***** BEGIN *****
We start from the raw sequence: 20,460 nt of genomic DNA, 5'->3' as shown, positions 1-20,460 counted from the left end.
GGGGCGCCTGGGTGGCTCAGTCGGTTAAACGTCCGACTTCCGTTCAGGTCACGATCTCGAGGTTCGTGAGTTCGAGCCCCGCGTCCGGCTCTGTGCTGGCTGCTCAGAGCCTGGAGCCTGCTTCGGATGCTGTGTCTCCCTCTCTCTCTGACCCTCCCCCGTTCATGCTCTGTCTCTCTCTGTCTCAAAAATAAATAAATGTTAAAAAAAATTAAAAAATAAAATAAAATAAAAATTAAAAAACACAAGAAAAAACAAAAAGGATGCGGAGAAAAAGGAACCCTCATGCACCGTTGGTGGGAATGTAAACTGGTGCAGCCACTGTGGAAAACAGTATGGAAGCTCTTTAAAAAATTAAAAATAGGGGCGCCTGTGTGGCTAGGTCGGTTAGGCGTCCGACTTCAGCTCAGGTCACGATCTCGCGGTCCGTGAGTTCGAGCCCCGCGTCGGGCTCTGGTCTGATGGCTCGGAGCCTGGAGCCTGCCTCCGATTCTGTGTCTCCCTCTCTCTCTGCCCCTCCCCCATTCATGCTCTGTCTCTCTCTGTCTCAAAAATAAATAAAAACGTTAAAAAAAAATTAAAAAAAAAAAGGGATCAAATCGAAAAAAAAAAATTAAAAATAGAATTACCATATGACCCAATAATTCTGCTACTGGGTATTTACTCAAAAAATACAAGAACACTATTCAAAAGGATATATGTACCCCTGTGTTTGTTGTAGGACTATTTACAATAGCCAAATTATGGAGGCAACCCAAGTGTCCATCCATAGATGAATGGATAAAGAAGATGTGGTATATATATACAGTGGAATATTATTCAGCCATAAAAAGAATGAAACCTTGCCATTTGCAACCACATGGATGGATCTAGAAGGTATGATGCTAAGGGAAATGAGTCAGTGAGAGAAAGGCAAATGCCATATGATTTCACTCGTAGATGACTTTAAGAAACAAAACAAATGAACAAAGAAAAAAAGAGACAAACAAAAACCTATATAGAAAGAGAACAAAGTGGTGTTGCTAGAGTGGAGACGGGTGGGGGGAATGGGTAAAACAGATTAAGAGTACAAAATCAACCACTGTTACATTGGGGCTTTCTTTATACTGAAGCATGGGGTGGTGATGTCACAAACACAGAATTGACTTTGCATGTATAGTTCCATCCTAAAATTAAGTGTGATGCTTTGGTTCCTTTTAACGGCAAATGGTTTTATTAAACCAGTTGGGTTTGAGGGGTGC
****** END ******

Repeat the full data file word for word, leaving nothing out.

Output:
We start from the raw sequence: 20,460 nt of genomic DNA, 5'->3' as shown, positions 1-20,460 counted from the left end.
GGGGCGCCTGGGTGGCTCAGTCGGTTAAACGTCCGACTTCCGTTCAGGTCACGATCTCGAGGTTCGTGAGTTCGAGCCCCGCGTCCGGCTCTGTGCTGGCTGCTCAGAGCCTGGAGCCTGCTTCGGATGCTGTGTCTCCCTCTCTCTCTGACCCTCCCCCGTTCATGCTCTGTCTCTCTCTGTCTCAAAAATAAATAAATGTTAAAAAAAATTAAAAAATAAAATAAAATAAAAATTAAAAAACACAAGAAAAAACAAAAAGGATGCGGAGAAAAAGGAACCCTCATGCACCGTTGGTGGGAATGTAAACTGGTGCAGCCACTGTGGAAAACAGTATGGAAGCTCTTTAAAAAATTAAAAATAGGGGCGCCTGTGTGGCTAGGTCGGTTAGGCGTCCGACTTCAGCTCAGGTCACGATCTCGCGGTCCGTGAGTTCGAGCCCCGCGTCGGGCTCTGGTCTGATGGCTCGGAGCCTGGAGCCTGCCTCCGATTCTGTGTCTCCCTCTCTCTCTGCCCCTCCCCCATTCATGCTCTGTCTCTCTCTGTCTCAAAAATAAATAAAAACGTTAAAAAAAAATTAAAAAAAAAAAGGGATCAAATCGAAAAAAAAAAATTAAAAATAGAATTACCATATGACCCAATAATTCTGCTACTGGGTATTTACTCAAAAAATACAAGAACACTATTCAAAAGGATATATGTACCCCTGTGTTTGTTGTAGGACTATTTACAATAGCCAAATTATGGAGGCAACCCAAGTGTCCATCCATAGATGAATGGATAAAGAAGATGTGGTATATATATACAGTGGAATATTATTCAGCCATAAAAAGAATGAAACCTTGCCATTTGCAACCACATGGATGGATCTAGAAGGTATGATGCTAAGGGAAATGAGTCAGTGAGAGAAAGGCAAATGCCATATGATTTCACTCGTAGATGACTTTAAGAAACAAAACAAATGAACAAAGAAAAAAAGAGACAAACAAAAACCTATATAGAAAGAGAACAAAGTGGTGTTGCTAGAGTGGAGACGGGTGGGGGGAATGGGTAAAACAGATTAAGAGTACAAAATCAACCACTGTTACATTGGGGCTTTCTTTATACTGAAGCATGGGGTGGTGATGTCACAAACACAGAATTGACTTTGCATGTATAGTTCCATCCTAAAATTAAGTGTGATGCTTTGGTTCCTTTTAACGGCAAATGGTTTTATTAAACCAGTTGGGTTTGAGGGGTGC